I lowered my gaze from the diplomas to the summary of the disorder. As I read, contrary winds began to blow. Unwelcome words like atrial fibrillation, arrhythmia, embolic stroke, and blood clot caused me to sink into my own Sea of Galilee.
What happened to my peace? I was feeling much better a moment ago. So I changed strategies. I counteracted diagnosis with diplomas. In between paragraphs of bad news, I looked at the wall for reminders of good news. That’s what God wants us to do.
His call to courage is not a call to naïveté or ignorance. We aren’t to be oblivious to the overwhelming challenges that life brings. We’re to counterbalance them with long looks at God’s accomplishments.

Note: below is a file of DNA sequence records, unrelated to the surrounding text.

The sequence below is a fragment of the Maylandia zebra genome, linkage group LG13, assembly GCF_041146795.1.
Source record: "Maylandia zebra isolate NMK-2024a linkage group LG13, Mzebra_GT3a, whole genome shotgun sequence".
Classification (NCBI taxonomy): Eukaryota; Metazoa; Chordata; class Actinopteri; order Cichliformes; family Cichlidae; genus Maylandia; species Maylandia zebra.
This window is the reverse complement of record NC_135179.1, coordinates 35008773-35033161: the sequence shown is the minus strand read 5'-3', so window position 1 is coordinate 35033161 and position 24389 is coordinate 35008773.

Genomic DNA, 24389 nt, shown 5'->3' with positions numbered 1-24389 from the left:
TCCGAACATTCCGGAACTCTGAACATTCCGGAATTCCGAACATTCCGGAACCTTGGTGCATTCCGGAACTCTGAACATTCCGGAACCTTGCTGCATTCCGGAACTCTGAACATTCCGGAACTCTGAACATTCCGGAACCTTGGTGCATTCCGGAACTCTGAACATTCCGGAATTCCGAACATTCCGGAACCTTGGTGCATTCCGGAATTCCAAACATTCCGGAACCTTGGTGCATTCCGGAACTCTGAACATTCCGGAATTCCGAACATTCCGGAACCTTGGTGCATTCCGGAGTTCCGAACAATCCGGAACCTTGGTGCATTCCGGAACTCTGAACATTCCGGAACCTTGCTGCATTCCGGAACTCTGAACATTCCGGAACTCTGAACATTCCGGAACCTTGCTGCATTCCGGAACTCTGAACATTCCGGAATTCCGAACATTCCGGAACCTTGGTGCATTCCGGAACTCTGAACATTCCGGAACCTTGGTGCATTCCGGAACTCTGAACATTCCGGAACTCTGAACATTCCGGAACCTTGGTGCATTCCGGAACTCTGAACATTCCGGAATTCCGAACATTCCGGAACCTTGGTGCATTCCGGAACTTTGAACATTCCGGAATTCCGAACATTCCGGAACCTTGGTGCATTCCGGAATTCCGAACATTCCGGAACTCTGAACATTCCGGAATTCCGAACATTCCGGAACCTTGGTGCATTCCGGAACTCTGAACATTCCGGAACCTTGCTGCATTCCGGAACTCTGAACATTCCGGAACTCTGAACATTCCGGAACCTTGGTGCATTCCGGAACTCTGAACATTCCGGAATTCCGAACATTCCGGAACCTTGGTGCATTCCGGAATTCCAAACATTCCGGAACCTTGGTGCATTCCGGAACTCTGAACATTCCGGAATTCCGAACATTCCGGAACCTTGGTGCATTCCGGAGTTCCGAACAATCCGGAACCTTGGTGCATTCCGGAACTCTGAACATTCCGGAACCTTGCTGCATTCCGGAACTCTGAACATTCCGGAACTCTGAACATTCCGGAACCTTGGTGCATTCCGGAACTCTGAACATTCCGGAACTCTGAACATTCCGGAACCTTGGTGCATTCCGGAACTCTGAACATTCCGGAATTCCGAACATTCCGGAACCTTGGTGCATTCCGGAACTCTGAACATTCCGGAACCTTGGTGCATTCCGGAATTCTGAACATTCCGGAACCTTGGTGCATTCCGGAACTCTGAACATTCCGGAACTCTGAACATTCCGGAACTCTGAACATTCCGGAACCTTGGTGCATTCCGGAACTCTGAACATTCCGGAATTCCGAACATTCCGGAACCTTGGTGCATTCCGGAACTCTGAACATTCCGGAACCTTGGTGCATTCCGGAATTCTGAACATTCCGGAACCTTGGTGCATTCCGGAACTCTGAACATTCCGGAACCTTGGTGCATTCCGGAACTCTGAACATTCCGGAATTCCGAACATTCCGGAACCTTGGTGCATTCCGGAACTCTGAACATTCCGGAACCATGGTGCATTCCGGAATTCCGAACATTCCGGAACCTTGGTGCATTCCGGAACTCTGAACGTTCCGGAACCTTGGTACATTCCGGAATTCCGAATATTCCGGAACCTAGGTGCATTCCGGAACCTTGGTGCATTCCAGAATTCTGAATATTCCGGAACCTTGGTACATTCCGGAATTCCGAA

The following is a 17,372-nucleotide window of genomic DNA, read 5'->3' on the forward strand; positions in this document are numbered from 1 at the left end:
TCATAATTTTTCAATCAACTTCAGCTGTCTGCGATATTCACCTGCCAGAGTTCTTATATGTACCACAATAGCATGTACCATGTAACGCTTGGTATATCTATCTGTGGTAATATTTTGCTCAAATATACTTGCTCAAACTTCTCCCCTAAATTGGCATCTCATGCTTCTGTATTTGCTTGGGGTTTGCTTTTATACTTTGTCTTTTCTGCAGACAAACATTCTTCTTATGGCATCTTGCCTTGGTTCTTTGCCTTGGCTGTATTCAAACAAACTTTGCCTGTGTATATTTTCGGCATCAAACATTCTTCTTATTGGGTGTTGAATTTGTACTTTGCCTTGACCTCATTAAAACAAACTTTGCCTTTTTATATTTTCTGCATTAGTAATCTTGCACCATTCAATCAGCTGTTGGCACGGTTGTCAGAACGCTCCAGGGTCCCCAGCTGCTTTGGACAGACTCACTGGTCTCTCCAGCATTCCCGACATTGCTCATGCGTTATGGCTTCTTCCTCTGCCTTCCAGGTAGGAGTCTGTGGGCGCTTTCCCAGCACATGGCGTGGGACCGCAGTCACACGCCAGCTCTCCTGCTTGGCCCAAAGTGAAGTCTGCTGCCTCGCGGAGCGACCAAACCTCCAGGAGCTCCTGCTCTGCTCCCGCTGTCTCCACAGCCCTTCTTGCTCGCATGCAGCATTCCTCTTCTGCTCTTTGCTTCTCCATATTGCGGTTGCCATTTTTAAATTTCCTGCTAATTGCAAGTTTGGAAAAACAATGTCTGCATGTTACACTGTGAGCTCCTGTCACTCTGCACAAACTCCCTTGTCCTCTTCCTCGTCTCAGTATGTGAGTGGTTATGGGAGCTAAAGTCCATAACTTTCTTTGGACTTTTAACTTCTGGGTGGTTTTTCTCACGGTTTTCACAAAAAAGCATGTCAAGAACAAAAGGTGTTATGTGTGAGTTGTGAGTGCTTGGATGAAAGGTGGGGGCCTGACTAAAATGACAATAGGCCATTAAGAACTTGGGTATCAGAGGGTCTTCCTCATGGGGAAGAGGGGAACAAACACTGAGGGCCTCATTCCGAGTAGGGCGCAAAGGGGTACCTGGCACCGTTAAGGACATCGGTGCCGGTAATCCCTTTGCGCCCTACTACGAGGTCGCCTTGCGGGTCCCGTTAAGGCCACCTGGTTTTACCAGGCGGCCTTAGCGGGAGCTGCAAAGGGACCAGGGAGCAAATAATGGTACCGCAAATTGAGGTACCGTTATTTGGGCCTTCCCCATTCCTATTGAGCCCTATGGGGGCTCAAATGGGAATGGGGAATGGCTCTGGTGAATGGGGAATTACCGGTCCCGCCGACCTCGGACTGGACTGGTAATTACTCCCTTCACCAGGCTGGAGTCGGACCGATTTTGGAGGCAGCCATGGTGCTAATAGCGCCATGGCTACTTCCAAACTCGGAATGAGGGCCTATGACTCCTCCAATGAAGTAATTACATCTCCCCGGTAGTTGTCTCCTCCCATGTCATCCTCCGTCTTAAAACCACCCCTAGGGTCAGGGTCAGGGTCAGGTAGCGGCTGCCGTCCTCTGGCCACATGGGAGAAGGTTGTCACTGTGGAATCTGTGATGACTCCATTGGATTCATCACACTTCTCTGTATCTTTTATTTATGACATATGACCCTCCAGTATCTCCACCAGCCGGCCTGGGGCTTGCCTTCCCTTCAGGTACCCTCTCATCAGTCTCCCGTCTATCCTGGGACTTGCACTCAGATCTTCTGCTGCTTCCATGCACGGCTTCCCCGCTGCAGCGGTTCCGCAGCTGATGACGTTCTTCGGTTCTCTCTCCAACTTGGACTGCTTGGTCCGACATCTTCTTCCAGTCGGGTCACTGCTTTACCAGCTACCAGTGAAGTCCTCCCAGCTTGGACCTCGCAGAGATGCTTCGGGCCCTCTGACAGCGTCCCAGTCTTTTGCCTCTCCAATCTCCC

We must pay much closer attention to what we have heard, so that we do not drift away from it. — Hebrews 2:1 NASB
- Do whatever it takes to keep your gaze on Jesus.
This is what Peter learned to do. After a few moments of flailing in the water, he turned back to Christ and cried,
‘Lord, save me!’ Immediately Jesus reached out His hand and caught him. ‘You of little faith,’ He said, ‘why did you doubt?’ And when they climbed into the boat, the wind died down. — Matthew 14:30-32 NIV
Jesus could have stilled this storm hours earlier. But He didn’t. He wanted to teach the followers a lesson. Jesus could have calmed your storm long ago too. But He hasn’t. Does He also want to teach you a lesson? Could that lesson read something like this: “Storms are not an option, but fear is”?